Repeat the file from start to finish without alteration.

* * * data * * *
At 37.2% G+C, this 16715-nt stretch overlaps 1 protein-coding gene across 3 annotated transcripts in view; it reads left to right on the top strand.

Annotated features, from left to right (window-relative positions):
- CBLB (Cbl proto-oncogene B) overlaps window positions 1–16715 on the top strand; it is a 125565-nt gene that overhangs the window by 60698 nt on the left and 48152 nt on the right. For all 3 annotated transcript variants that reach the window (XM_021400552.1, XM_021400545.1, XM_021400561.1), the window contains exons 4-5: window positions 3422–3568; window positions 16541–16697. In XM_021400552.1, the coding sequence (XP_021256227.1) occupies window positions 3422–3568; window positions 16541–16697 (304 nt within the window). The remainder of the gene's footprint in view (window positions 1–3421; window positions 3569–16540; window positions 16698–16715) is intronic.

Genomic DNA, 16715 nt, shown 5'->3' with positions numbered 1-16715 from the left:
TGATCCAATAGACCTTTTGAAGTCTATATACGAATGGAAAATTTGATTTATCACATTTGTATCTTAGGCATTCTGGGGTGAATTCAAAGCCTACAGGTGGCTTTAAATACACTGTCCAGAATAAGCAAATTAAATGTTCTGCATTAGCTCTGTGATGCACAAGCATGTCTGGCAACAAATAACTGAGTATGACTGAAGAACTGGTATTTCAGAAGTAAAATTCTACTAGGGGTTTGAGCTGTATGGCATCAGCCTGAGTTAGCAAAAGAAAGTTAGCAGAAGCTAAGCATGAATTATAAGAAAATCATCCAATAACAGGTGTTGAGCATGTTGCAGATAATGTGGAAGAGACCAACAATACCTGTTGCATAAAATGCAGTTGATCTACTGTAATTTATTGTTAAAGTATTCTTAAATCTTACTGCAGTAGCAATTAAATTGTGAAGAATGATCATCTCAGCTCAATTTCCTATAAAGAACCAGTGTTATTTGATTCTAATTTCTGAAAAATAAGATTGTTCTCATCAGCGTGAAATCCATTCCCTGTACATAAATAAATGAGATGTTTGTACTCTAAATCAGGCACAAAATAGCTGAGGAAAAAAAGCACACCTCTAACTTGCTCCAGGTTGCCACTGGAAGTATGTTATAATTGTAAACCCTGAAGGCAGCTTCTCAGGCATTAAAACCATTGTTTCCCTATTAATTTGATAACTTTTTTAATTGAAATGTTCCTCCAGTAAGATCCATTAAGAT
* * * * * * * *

At 37.2% G+C, this 16715-nt stretch overlaps 1 protein-coding gene across 3 annotated transcripts in view; it reads left to right on the top strand.

Annotated features, from left to right (window-relative positions):
- CBLB (Cbl proto-oncogene B) overlaps window positions 1–16715 on the top strand; it is a 125565-nt gene that overhangs the window by 60698 nt on the left and 48152 nt on the right. For all 3 annotated transcript variants that reach the window (XM_021400552.1, XM_021400545.1, XM_021400561.1), the window contains exons 4-5: window positions 3422–3568; window positions 16541–16697. In XM_021400552.1, the coding sequence (XP_021256227.1) occupies window positions 3422–3568; window positions 16541–16697 (304 nt within the window). The remainder of the gene's footprint in view (window positions 1–3421; window positions 3569–16540; window positions 16698–16715) is intronic.

Genomic DNA, 16715 nt, shown 5'->3' with positions numbered 1-16715 from the left:
TGATCCAATAGACCTTTTGAAGTCTATATACGAATGGAAAATTTGATTTATCACATTTGTATCTTAGGCATTCTGGGGTGAATTCAAAGCCTACAGGTGGCTTTAAATACACTGTCCAGAATAAGCAAATTAAATGTTCTGCATTAGCTCTGTGATGCACAAGCATGTCTGGCAACAAATAACTGAGTATGACTGAAGAACTGGTATTTCAGAAGTAAAATTCTACTAGGGGTTTGAGCTGTATGGCATCAGCCTGAGTTAGCAAAAGAAAGTTAGCAGAAGCTAAGCATGAATTATAAGAAAATCATCCAATAACAGGTGTTGAGCATGTTGCAGATAATGTGGAAGAGACCAACAATACCTGTTGCATAAAATGCAGTTGATCTACTGTAATTTATTGTTAAAGTATTCTTAAATCTTACTGCAGTAGCAATTAAATTGTGAAGAATGATCATCTCAGCTCAATTTCCTATAAAGAACCAGTGTTATTTGATTCTAATTTCTGAAAAATAAGATTGTTCTCATCAGCGTGAAATCCATTCCCTGTACATAAATAAATGAGATGTTTGTACTCTAAATCAGGCACAAAATAGCTGAGGAAAAAAAGCACACCTCTAACTTGCTCCAGGTTGCCACTGGAAGTATGTTATAATTGTAAACCCTGAAGGCAGCTTCTCAGGCATTAAAACCATTGTTTCCCTATTAATTTGATAACTTTTTTAATTGAAATGTTCCTCCAGTAAGATCCATTAAGAT